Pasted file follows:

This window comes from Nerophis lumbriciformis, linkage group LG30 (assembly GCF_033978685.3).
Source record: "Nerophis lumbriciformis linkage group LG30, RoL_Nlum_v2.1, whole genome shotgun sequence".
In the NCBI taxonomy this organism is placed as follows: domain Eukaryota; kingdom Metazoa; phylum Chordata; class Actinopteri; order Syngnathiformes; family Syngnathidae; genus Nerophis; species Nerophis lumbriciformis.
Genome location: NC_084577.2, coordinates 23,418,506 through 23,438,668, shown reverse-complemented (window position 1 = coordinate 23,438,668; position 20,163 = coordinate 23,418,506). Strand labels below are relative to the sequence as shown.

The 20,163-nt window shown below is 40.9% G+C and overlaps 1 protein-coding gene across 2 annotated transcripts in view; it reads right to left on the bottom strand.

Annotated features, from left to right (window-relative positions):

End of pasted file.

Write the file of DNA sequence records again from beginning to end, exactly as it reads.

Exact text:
This window comes from Nerophis lumbriciformis, linkage group LG30 (assembly GCF_033978685.3).
Source record: "Nerophis lumbriciformis linkage group LG30, RoL_Nlum_v2.1, whole genome shotgun sequence".
In the NCBI taxonomy this organism is placed as follows: domain Eukaryota; kingdom Metazoa; phylum Chordata; class Actinopteri; order Syngnathiformes; family Syngnathidae; genus Nerophis; species Nerophis lumbriciformis.
Genome location: NC_084577.2, coordinates 23,418,506 through 23,438,668, shown reverse-complemented (window position 1 = coordinate 23,438,668; position 20,163 = coordinate 23,418,506). Strand labels below are relative to the sequence as shown.

The 20,163-nt window shown below is 40.9% G+C and overlaps 1 protein-coding gene across 2 annotated transcripts in view; it reads right to left on the bottom strand.

Annotated features, from left to right (window-relative positions):